Spinal Cord Stimulation Trial


Spinal Cord Stimulation Implant


What is Spinal Cord Stimulation?

It is a therapy that uses electrical impulses to block pain from being perceived in the brain. Instead of pain, the patient feels a more pleasant tingling sensation.

Who is a good candidate for a Spinal Cord Stimulator?

Conservative treatments have been tried and failed. Treatment is most effective when pain is in one or both arms or legs, or for low back pain that persists after surgery. Further surgery is not likely to help. The patient has no untreated drug addictions. The patient has had a psychological evaluation.The patient has had a successful SCS trial. The patient is willing to play an active role in establishing and maintaining increased quality of life.  After you and your physician discuss the SCS and determine that you would like to proceed, a trial will be arranged to learn if this treatment modality would be effective in treating  your pain. The trial involves placement of temporary stimulator leads into your spinal canal to determine if the area of your pain will be covered by stimulation. The trial may last a minimum or 24 hours or as long as several weeks. You will want to be certain that you have satisfactory pain control and that you are comfortable with the sensations of stimulation. If the trial is successful, the permanent stimulator implantation may be scheduled. Expect that sneezing, coughing or even laughing can make the stimulation more intense as this may cause the lead to have closer contact with the spinal column.

What happens in the procedure?

The procedure will take place in a sterile environment or in the operating room. You will be given a local anesthetic so that you can be awake during the procedure (with minimal discomfort) in order to give feedback to the physician regarding effective lead placement.  After the local anesthetic has time to numb the area where the lead will be placed, the lead is inserted near your spinal cord through a needle or through an incision. Once the lead is in place, your physician will activate the system. You will help the physician determine how well the stimulation pattern covers your pain pattern. You will also get a sense of how stimulation feels to help determine if it is right for you.

What happens after the procedure?

As with any surgery, you will have some discomfort at the incision sites, and there will be some swelling which usually lasts for several days. There will be some discomfort over the area where the receiver is implanted. This is normal. Your doctor may prescribe an analgesic until this subsides. Immediately following implantation, you should avoid lifting, bending, stretching, over head reaching and twisting. Light exercise, such as walking is important to build strength and to help relieve pain. It usually takes 6 weeks for your leads to scar down. Thus, sneezing, coughing, and laughing can still intensify the stimulation.  Leads can remain permanently in place.

However, if you engage in extreme bending, stretching, twisting, or strenuous activity such as jumping exercises and diving, etc., the leads may move or become damaged and require surgical repositioning or removal. Moving or lifting heavy objects can move or break the leads. Sometimes leads will move as a result of normal bending, stretching, or twisting, or due to your unique physical structure. Check with your doctor before performing any strenuous activity. Do not drive a motor vehicle or heavy equipment while using the stimulator. You may use it if you are a passenger.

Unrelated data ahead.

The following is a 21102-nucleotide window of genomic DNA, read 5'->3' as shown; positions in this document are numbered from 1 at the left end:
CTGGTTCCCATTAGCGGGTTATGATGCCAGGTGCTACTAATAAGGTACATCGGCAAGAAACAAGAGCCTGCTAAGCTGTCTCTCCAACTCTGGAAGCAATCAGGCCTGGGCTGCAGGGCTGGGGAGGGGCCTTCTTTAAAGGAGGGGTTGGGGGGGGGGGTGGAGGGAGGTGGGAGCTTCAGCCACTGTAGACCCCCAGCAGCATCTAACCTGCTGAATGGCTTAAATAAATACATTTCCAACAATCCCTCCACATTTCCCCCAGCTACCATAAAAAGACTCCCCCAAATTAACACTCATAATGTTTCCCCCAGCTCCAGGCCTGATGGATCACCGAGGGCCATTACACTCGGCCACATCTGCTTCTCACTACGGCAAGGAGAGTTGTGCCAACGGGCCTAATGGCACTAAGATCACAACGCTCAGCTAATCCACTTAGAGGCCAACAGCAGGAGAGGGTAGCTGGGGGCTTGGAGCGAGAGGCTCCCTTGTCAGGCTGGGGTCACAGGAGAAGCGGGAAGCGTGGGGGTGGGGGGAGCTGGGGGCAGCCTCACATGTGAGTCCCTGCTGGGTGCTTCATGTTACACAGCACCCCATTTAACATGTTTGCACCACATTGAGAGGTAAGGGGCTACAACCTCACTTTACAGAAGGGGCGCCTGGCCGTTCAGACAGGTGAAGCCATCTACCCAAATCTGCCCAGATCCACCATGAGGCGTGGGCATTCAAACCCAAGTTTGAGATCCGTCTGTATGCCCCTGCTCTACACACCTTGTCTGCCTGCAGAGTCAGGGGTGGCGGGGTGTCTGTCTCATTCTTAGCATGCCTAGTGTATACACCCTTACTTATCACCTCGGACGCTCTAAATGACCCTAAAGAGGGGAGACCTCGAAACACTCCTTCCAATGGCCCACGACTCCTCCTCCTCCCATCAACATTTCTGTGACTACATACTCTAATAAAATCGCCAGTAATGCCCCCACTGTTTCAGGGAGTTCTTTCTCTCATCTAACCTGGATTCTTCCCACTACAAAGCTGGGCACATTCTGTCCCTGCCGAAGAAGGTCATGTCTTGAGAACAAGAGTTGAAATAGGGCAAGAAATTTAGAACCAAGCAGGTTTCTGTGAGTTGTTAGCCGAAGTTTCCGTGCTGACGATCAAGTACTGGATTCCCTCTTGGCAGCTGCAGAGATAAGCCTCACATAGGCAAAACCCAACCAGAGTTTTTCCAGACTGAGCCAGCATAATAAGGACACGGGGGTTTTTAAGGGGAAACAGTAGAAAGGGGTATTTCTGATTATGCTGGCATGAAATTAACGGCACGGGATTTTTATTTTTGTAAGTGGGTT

The stimulator will set off metal detectors (such as at airports), you will want to be sure you have your SCS identification card in order to pass through. Department store theft detectors may cause an increase or decrease in stimulation as you pass through, this is temporary and will not harm you or the stimulator, however, you may wish to turn the stimulator off before passing through.  Anything with magnets can affect your stimulator, in addition to theft detectors and metal detectors, be mindful of large stereo speakers with magnets, high voltage power lines, electric arc welding equipment, electric sub-stations and power generators.

Magnets can turn an internally powered generator  on or off. Avoid MRIs as they can damage the stimulator. Normal household equipment will not harm or interfere with the stimulator, this includes cellular or portable phones, microwaves, computers, TVs, appliances, electric blankets, and heating pads.  Report to your doctor's nurse changes in stimulation patterns, increase in pain, or unexplained increased / decreased stimulation.

Will I be pain free?

There will be residual discomfort, most patients report that 50%- 70% decrease in pain. The goal is to lower the level of pain and make it more manageable.

How will a spinal cord stimulator help me?

Depending upon your work, you should be able to resume work at home or job that does not require strenuous physical activity. You can resume sexual activity. You can travel, keeping in mind that sitting for long periods of time is best avoided. You will be able to participate in recreational activities such as walking, fishing, and gardening.  You will feel more in control of your attitude, and should notice a positive effect upon relationships.